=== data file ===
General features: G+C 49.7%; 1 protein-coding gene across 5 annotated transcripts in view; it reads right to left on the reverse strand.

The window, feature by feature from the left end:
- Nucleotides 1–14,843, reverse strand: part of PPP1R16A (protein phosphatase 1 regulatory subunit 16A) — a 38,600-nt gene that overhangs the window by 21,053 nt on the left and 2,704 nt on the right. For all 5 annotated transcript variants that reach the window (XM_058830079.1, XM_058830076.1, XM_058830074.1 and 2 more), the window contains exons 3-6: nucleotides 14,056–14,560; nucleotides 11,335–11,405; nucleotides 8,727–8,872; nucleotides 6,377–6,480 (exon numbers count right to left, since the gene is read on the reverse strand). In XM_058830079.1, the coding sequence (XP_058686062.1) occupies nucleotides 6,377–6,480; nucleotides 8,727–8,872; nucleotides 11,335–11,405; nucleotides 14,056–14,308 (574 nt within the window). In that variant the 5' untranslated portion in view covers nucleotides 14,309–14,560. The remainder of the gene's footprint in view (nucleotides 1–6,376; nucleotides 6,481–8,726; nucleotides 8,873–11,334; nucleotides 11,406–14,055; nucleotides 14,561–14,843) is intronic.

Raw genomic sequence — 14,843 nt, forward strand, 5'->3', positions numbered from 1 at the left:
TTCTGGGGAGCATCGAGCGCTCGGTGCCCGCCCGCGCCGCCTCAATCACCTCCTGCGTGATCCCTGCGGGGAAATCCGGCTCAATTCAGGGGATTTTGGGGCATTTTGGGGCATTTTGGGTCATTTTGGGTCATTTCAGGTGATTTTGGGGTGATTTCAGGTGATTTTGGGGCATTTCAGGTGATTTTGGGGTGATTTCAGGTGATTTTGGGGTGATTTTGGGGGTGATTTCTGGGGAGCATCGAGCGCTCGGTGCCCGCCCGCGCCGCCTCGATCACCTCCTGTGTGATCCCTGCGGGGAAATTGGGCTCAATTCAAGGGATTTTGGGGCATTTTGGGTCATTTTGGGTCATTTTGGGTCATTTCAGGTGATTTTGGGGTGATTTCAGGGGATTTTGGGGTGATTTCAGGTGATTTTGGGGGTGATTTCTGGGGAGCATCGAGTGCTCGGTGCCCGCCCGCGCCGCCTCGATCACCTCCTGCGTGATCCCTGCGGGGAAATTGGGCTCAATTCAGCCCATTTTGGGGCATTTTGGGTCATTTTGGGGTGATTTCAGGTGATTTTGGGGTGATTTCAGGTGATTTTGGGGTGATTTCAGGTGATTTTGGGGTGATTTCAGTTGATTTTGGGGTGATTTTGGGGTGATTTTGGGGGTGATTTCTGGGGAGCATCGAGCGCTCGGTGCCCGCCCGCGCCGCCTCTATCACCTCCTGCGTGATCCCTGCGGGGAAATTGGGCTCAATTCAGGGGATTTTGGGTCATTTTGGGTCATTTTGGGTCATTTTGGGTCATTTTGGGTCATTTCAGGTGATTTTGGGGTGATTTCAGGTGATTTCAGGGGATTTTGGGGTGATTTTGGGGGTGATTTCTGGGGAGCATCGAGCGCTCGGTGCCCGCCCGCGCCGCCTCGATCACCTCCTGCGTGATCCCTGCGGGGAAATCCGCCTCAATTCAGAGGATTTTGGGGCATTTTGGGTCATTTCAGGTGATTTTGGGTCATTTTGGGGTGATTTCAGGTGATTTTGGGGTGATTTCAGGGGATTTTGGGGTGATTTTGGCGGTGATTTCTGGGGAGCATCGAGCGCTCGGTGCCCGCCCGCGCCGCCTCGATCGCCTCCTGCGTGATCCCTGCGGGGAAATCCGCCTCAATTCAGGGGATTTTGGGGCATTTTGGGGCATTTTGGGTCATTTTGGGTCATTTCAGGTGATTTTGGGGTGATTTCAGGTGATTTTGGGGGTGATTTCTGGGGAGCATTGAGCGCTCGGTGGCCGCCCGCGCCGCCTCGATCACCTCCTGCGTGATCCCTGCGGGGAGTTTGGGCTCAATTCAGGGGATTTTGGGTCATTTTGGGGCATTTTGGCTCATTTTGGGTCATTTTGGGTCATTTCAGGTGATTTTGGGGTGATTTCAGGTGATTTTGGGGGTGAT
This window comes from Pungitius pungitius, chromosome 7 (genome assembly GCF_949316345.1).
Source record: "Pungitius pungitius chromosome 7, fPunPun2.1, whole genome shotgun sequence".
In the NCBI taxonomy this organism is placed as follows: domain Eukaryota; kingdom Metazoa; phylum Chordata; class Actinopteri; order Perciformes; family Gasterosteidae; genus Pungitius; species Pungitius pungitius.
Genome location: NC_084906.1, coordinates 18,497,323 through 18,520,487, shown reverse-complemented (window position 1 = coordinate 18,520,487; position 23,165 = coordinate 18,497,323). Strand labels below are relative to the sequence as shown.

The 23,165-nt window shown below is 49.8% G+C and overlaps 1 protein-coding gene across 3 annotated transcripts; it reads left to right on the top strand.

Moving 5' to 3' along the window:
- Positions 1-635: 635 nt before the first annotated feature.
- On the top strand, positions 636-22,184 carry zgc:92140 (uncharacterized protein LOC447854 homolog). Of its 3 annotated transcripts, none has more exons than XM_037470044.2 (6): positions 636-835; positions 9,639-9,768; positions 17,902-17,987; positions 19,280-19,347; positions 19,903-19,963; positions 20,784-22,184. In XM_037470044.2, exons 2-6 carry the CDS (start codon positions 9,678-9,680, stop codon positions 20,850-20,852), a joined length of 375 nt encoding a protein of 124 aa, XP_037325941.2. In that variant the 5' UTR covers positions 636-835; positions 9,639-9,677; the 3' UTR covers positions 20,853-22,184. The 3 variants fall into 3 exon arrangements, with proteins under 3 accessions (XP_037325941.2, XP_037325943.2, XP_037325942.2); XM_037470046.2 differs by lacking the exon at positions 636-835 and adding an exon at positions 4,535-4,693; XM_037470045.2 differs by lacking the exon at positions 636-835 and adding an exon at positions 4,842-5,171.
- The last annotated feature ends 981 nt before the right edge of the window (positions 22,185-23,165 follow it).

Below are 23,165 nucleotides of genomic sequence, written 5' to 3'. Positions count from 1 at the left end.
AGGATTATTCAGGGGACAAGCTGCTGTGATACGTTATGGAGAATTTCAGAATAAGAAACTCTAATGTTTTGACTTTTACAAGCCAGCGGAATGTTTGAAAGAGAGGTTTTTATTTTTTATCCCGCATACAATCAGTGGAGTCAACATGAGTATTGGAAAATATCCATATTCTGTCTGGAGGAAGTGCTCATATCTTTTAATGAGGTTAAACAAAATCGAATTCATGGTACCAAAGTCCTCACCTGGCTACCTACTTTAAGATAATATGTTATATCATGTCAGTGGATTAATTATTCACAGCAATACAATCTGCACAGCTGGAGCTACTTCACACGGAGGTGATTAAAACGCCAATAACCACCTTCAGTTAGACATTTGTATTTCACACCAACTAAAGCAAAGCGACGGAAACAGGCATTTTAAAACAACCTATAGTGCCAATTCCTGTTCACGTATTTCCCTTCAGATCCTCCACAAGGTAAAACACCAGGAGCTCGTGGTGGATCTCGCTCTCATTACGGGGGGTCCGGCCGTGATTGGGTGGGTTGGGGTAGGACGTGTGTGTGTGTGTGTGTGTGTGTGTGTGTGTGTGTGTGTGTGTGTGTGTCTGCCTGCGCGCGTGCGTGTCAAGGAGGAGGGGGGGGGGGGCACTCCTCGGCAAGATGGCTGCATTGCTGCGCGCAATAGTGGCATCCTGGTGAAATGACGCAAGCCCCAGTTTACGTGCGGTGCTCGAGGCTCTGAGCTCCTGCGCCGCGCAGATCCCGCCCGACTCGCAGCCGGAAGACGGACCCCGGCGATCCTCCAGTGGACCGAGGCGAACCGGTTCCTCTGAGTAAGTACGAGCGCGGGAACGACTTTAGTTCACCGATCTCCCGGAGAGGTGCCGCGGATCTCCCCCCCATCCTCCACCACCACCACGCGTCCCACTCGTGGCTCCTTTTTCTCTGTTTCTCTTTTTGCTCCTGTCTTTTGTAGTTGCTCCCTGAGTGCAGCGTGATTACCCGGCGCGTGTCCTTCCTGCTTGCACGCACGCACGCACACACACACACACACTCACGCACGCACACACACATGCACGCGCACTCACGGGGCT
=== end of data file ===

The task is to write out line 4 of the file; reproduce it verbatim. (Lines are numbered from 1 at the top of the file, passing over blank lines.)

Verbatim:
Raw genomic sequence — 14,843 nt, forward strand, 5'->3', positions numbered from 1 at the left: